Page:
The US Navy pays a German company $154,400 after losing a piracy lawsuit

Briefly: According to the Court of Federal Claims, the US Navy is a pirate. But this isn’t skull and crossbones, Blackbeard-style hacking. The military branch has lost a software copyright infringement lawsuit and must pay the developer $154,400. But it’s not all bad news for the Navy: The company that filed the lawsuit initially wanted $600 million.

German company Bitmanagement Software has again filed a federal lawsuit against the Navy 2016. The complaint alleged that the Navy agreed to license 3D virtual reality software BS Contact Geo on a limited, trial basis in 2011 and 2012. The trial involved installing the software on 38 computers for testing and integration into Navy systems.

The Navy was so impressed with the software that it allegedly led the developer to believe it planned to purchase additional licenses for large-scale deployment in 2013. Negotiations took place between 2013 and 2015, during which time Bitmanagement disabled copy-protection software on a BS called GEO at the Navy’s request.

Bitmanagement says that despite only paying 38 licenses, the Navy has installed BS Contact Geo on at least 558,466 machines. Flexwrap, which tracks the number of duplicates, was disabled in 2014, so the actual number of duplicates could have been higher.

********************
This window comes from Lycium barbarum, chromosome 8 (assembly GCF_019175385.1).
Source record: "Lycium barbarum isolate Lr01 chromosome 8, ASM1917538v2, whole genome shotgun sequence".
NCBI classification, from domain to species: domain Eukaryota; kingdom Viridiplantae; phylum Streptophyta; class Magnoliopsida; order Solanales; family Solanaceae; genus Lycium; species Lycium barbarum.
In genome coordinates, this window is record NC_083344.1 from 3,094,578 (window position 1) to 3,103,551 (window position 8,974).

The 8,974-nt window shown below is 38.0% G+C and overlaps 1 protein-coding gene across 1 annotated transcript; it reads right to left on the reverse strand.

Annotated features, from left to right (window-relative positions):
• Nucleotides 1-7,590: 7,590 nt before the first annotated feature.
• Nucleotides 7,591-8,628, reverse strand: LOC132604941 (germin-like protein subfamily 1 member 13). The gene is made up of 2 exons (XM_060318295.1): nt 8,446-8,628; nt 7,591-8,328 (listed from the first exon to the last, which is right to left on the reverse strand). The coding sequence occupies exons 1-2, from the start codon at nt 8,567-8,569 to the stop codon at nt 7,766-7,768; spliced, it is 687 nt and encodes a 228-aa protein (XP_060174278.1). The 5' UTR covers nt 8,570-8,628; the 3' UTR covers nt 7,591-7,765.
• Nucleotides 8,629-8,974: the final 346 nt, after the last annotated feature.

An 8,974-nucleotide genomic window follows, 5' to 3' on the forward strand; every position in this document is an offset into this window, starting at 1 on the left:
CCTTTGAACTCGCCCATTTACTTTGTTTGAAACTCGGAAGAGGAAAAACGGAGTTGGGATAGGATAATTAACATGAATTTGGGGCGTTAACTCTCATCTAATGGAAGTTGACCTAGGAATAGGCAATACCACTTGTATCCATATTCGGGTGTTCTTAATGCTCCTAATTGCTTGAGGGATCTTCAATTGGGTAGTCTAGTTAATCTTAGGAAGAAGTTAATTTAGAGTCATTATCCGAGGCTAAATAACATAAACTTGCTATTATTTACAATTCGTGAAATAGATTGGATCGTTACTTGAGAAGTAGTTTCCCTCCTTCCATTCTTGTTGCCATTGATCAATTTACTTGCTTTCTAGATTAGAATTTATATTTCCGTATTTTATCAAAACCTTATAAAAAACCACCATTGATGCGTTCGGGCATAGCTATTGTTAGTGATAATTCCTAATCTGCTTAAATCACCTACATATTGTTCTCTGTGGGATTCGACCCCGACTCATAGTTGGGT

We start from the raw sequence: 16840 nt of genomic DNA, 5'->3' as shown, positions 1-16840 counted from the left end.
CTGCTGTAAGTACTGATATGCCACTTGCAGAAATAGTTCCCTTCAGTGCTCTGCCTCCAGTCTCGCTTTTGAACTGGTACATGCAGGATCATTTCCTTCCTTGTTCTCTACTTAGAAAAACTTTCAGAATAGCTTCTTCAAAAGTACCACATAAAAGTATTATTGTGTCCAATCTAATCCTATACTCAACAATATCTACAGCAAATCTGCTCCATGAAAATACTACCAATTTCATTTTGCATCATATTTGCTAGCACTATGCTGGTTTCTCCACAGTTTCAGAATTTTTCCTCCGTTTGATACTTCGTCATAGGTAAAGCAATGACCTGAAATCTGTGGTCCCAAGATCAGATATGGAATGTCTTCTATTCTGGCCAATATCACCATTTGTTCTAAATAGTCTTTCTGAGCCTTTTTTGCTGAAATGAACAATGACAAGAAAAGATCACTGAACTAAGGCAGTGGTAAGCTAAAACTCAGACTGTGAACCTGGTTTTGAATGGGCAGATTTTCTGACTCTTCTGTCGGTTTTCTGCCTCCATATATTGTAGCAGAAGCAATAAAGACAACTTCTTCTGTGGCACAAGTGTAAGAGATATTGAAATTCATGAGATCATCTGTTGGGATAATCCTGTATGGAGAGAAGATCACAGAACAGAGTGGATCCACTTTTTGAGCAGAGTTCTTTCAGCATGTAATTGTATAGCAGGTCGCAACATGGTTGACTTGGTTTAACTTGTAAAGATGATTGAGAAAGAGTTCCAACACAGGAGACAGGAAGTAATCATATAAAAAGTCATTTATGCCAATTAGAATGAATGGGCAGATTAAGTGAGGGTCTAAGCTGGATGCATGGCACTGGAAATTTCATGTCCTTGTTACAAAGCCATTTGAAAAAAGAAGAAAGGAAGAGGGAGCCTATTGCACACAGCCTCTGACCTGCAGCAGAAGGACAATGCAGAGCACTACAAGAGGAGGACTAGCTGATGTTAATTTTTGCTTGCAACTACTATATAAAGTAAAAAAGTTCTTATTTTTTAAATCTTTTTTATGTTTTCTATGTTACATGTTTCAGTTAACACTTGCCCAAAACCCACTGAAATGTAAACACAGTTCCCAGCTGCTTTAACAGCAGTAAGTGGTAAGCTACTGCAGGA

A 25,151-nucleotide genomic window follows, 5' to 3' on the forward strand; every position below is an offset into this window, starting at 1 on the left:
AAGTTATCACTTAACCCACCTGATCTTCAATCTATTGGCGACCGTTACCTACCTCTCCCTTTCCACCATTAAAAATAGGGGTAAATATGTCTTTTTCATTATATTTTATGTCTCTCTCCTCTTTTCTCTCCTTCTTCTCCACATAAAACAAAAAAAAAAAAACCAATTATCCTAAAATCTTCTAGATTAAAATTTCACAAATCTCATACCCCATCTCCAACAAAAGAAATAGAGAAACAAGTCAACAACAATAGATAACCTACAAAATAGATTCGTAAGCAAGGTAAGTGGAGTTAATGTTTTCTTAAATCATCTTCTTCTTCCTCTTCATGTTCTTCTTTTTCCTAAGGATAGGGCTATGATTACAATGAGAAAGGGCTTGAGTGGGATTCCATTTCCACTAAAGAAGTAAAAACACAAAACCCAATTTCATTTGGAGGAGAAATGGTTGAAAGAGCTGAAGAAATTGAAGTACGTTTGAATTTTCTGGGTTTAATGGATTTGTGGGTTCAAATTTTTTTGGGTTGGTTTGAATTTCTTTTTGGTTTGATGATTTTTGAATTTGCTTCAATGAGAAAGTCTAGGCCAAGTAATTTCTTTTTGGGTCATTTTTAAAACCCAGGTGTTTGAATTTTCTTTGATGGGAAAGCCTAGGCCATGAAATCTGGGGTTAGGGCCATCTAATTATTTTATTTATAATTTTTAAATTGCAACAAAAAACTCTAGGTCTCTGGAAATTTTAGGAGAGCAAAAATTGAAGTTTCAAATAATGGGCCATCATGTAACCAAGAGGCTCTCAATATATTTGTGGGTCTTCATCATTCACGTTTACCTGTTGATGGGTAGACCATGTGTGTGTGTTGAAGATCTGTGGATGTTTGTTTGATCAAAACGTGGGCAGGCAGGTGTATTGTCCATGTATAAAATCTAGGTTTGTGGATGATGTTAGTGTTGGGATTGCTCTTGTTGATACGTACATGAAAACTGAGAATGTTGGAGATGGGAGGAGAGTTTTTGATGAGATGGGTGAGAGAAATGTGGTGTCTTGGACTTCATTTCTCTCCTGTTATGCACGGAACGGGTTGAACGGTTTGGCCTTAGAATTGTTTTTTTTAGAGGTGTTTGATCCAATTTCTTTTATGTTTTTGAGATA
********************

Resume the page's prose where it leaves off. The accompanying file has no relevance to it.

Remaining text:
Since the licensing fee for each piece of software cost about $1,067 at the time, Bitmanagement felt it owed $596 million for the use of its software, which led to a lawsuit against the government. The Navy’s response was a separate court filing claiming that the licenses it purchased allowed additional copies to be made without incurring additional fees. According to the suit, the Navy uninstalled the BS Contact Geo software from all of its computers and “subsequently reinstalled the software on 34 seats, for inventory purposes” after the lawsuit was filed.

log Writes Bitmanagement’s original lawsuit was dismissed in September 2019, only to be revived by the Federal District in February 2021. The Navy was found liable for copyright infringement because it never used Flexera’s license management application to monitor concurrent users and determine how many additional licenses were required, as per provided for in the terms of the license.

Most importantly, David Kennedy, a Certified Public Accountant (CPA) for Pricewaterhouse Coopers, Identifies The price per license is $200, not $1,067. As such, the judge awarded $154,400 to Bitmanagement. The Navy will also have to pay “late compensation” at a later, unspecified date.

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